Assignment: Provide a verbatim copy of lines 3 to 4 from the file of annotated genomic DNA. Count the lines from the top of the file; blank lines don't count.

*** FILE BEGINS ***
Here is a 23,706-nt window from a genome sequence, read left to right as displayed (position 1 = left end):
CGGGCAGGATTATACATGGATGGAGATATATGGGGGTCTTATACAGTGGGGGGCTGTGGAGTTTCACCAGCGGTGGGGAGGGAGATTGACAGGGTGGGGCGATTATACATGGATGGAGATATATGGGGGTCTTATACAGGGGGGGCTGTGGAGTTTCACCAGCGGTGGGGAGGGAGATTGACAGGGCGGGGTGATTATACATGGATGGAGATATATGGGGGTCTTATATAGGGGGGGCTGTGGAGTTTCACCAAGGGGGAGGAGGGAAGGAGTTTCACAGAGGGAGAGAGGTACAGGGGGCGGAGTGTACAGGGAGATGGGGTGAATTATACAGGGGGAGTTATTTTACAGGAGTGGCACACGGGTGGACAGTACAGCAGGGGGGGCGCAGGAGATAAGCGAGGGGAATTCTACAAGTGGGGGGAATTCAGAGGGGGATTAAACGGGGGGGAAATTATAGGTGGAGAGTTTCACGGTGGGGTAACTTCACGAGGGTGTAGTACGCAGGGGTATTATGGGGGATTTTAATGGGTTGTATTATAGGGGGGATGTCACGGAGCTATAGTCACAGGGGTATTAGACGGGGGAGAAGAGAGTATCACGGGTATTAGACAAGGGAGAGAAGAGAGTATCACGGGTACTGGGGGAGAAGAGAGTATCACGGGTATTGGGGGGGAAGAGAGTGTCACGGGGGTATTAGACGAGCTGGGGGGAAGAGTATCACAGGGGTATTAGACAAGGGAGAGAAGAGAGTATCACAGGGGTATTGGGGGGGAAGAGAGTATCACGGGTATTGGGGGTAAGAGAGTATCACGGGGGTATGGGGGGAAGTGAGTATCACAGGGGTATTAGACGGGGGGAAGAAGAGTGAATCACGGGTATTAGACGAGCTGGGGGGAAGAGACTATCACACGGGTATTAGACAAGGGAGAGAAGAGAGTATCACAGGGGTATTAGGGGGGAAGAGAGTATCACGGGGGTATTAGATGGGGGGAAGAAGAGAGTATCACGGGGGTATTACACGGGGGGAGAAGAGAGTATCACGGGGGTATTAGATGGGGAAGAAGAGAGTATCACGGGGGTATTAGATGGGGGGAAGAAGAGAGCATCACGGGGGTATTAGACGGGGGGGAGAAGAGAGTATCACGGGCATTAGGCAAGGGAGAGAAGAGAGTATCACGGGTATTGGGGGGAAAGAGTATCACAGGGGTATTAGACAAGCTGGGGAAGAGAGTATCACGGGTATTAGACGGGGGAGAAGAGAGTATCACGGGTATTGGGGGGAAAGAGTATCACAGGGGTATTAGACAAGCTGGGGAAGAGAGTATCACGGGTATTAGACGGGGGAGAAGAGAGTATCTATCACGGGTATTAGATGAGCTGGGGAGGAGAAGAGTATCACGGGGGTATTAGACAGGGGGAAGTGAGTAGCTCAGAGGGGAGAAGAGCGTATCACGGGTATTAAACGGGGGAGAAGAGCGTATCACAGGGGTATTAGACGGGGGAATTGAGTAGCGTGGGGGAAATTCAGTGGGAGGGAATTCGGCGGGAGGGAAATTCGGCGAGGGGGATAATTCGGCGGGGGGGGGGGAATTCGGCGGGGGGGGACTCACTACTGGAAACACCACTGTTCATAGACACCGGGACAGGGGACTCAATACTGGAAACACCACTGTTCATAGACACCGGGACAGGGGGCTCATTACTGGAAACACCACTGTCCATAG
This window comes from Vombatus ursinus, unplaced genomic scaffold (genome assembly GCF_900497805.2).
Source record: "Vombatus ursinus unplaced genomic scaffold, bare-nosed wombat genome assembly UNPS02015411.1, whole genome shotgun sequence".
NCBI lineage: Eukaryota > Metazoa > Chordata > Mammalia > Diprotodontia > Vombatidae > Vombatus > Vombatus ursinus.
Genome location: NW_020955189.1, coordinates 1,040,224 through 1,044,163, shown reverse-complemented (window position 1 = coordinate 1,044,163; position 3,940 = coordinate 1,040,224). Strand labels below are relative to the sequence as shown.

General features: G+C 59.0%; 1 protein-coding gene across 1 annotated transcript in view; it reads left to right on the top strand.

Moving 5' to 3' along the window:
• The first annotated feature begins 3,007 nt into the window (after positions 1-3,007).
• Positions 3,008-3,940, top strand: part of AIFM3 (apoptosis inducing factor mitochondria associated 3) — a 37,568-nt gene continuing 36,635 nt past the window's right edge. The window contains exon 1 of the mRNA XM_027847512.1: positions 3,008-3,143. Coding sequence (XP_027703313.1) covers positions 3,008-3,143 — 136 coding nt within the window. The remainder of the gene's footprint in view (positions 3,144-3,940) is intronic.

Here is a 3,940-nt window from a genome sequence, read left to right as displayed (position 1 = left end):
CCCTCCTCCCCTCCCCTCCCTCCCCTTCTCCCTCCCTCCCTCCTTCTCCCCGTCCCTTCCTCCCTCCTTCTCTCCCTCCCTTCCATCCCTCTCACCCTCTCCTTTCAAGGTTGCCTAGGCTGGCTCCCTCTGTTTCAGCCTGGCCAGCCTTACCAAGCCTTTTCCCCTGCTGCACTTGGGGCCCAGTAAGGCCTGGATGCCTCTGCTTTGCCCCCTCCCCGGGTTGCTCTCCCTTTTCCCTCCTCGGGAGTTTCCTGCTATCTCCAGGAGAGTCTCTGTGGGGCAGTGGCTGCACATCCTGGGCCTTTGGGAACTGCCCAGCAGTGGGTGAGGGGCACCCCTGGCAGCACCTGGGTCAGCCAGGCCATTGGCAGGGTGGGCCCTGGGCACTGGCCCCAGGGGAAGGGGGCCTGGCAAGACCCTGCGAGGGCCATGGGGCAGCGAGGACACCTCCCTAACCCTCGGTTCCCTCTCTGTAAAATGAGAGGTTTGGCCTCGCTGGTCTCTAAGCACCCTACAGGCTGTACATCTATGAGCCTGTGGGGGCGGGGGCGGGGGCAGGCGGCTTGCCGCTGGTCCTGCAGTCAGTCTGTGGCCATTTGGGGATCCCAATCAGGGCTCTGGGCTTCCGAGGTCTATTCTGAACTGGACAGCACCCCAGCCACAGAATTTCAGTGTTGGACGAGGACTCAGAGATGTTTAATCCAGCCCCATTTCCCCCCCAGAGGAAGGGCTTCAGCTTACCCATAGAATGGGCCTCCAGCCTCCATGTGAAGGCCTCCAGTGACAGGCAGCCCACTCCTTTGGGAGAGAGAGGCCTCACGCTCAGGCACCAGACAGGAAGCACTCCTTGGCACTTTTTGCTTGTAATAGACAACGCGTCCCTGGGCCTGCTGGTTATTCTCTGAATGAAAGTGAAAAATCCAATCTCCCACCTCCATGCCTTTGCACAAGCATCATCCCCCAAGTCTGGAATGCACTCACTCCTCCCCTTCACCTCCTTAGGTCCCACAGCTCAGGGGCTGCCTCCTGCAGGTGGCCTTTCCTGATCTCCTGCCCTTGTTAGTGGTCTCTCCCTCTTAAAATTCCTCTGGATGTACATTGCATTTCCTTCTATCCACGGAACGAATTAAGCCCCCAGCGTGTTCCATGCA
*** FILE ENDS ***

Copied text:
This window comes from Vombatus ursinus, unplaced genomic scaffold (genome assembly GCF_900497805.2).
Source record: "Vombatus ursinus unplaced genomic scaffold, bare-nosed wombat genome assembly UNPS02015411.1, whole genome shotgun sequence".